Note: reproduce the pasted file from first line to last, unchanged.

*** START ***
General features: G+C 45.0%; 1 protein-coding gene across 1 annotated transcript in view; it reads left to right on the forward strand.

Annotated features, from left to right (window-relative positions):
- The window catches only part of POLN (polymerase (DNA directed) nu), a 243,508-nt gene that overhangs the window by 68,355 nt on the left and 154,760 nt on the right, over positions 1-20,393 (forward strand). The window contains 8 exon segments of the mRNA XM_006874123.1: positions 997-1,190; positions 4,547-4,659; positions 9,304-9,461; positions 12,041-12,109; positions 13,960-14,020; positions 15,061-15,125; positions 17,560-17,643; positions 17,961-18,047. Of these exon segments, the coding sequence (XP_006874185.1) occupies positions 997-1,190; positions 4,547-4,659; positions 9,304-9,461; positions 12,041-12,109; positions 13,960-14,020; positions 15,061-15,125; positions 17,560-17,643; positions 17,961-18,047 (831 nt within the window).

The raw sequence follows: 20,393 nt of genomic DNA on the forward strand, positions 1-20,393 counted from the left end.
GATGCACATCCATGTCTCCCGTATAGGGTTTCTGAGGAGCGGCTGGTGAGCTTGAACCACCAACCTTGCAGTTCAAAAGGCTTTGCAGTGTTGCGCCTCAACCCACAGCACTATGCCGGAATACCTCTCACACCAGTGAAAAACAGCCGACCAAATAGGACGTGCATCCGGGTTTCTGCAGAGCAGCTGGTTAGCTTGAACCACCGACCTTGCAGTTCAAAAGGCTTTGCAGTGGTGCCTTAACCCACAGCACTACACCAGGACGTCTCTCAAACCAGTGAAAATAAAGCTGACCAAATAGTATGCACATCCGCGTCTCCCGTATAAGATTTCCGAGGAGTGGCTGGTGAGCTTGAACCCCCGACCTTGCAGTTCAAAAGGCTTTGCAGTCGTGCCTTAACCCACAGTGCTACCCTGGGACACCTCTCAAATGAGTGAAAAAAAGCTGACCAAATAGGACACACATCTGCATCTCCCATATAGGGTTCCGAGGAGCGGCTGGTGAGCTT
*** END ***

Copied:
General features: G+C 45.0%; 1 protein-coding gene across 1 annotated transcript in view; it reads left to right on the forward strand.

Annotated features, from left to right (window-relative positions):
- The window catches only part of POLN (polymerase (DNA directed) nu), a 243,508-nt gene that overhangs the window by 68,355 nt on the left and 154,760 nt on the right, over positions 1-20,393 (forward strand). The window contains 8 exon segments of the mRNA XM_006874123.1: positions 997-1,190; positions 4,547-4,659; positions 9,304-9,461; positions 12,041-12,109; positions 13,960-14,020; positions 15,061-15,125; positions 17,560-17,643; positions 17,961-18,047. Of these exon segments, the coding sequence (XP_006874185.1) occupies positions 997-1,190; positions 4,547-4,659; positions 9,304-9,461; positions 12,041-12,109; positions 13,960-14,020; positions 15,061-15,125; positions 17,560-17,643; positions 17,961-18,047 (831 nt within the window).

The raw sequence follows: 20,393 nt of genomic DNA on the forward strand, positions 1-20,393 counted from the left end.
GATGCACATCCATGTCTCCCGTATAGGGTTTCTGAGGAGCGGCTGGTGAGCTTGAACCACCAACCTTGCAGTTCAAAAGGCTTTGCAGTGTTGCGCCTCAACCCACAGCACTATGCCGGAATACCTCTCACACCAGTGAAAAACAGCCGACCAAATAGGACGTGCATCCGGGTTTCTGCAGAGCAGCTGGTTAGCTTGAACCACCGACCTTGCAGTTCAAAAGGCTTTGCAGTGGTGCCTTAACCCACAGCACTACACCAGGACGTCTCTCAAACCAGTGAAAATAAAGCTGACCAAATAGTATGCACATCCGCGTCTCCCGTATAAGATTTCCGAGGAGTGGCTGGTGAGCTTGAACCCCCGACCTTGCAGTTCAAAAGGCTTTGCAGTCGTGCCTTAACCCACAGTGCTACCCTGGGACACCTCTCAAATGAGTGAAAAAAAGCTGACCAAATAGGACACACATCTGCATCTCCCATATAGGGTTCCGAGGAGCGGCTGGTGAGCTT